I get to work and see a small, white envelope on my chair. My brain attempts to find the worst-case scenario, before I wrestle it under control and prevent it going down the road of P45s and notices of redundancy. I approach it, reaching out a hand earlier than I would normally, and pick the envelope up. It’s matte and smooth against my finger tips.
It is as if my happiness in 2012 followed by my sadness at my relapse/new illness in 2013 was too much for me. Somewhere buried deep in all of those events – those things I still have flashbacks to; the nosebleeds at my desk, feeling as though the road was moving when it wasn’t, taking painkillers every two hours in Paris just to cope with walking around – was the message: happiness is finite. And something in me – the part that likes rules and facts and figures – took that message on board and ran with it.
If my happiness was a tangible thing, it would be something finite. Maybe a crop I have to harvest every year. It could not possibly go on and on, my happiness, growing like weeds or grasses, unchecked, with no investments made in return. I spend my days refinancing properties, and I believe my happiness will be refinanced, too, soon: a downpayment of some sort must be made. I’ll go into my happiness overdraft, soon, and I will have to pay it back. Happiness doesn’t come for nothing, I seem to believe. In the meantime, I pay interest in worry. It’s a high rate.
I open the envelope in my office and see that it’s just my post, sorted carefully by my secretary. My secretary in my job which is now full-time, for the first time since glandular fever, and pays me twice the amount of money that I have ever earned in my entire life. Phew, I think, putting the post aside. I know exactly what to do with it, but still fail to believe I am a good lawyer. I do however work bloody hard. I would not deserve a P45. What a crazy thought that was.
My phone beeps later, at lunchtime, and I look at it, fearful. It could be the bank denying us a mortgage on the house we are buying. Or a friend, angry at me. Or any other host of worst-case scenarios which I run through as though reading an autocue. There is no way, my brain believes in this moment that I will go home tonight, on a Friday night, after a full-time week, order a takeaway and go to bed happy, having avoided disaster again. No way.
“Billygean,” a wise woman said to me a few months ago. “You’ve stored those memories somewhere traumatic. Those memories of illness mean something different to you than…”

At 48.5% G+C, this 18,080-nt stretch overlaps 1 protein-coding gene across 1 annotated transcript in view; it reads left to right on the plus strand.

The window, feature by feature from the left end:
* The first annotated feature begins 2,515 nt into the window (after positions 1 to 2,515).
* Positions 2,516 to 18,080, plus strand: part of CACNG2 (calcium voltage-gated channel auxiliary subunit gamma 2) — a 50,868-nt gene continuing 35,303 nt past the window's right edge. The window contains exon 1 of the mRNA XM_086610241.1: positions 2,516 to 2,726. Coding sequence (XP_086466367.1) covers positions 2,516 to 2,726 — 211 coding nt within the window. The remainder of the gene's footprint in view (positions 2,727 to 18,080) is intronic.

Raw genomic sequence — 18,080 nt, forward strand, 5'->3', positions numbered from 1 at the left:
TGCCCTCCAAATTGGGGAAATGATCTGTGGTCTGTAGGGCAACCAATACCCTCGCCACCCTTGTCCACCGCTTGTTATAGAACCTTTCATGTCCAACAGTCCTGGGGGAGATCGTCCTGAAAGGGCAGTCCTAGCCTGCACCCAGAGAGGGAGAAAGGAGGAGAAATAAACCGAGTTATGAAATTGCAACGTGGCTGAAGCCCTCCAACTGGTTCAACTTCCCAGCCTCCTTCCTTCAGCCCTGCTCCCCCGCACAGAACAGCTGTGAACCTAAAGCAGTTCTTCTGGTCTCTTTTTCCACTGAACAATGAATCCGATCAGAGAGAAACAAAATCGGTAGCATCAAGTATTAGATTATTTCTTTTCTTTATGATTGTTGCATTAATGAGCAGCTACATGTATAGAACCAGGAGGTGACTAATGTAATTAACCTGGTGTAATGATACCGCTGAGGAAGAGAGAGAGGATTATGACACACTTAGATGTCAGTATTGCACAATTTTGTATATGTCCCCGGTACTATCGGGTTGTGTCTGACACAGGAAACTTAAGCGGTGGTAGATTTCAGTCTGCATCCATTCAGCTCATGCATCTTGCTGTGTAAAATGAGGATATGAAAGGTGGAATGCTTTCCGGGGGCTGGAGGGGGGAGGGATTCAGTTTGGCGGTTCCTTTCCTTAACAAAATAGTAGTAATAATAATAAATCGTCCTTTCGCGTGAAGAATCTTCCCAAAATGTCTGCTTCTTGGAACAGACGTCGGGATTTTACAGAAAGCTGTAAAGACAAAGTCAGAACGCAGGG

“Than what?” I said.
“Than what they really are.”
I frowned, then, not understanding.
But now I see. I got ill and I got better again. Doctors may speak of remission and relapses, but I don’t have to. I wasn’t too happy and then punished. It didn’t happen because I didn’t worry enough. There is no overlord in my universe overseeing my happiness levels and deciding to roll the illness dice. And living a half life, in fear of phones and envelopes and sickness bugs and car crashes and all the other myriad disasters I can foresee won’t help anybody.
I read the text. A friend wants to meet up next week, for lunch. That’s all. I text them back immediately.
I stare to my right, out of the window in the high-rise building I now work in. Plenty of people have careers they enjoy, boyfriends they love, literary agents who represent them, hobbies they like, enough money to buy frivolous face serums, friends who make them laugh and console them when they cry, houses they are about to buy, cats they are obsessed with, without quite this level of angst, this self-sabotage. And the thing is, when people say to you things like you’re a lawyer with a literary agent and you write novels how do you have time for it all you must be knackered! and you see yourself as a resounding failure, just qualified at 30 years old, with a chequered history of illness, a switch in your brain is flicked because of the dichotomy. It doesn’t seem to make any sense, but I know, I’ll pay it back in disaster. I don’t mean to say I’ve achieved my life ambitions and look! but more: I am so happy it sometimes physically hurts. But maybe I can unflick it. Maybe I’m somewhere in the middle.
“Can I have a quick word?” someone says, approaching my desk.
I feel the thought tap turn on, but I stop it. Enough now. Enough.
“Sure,” I say.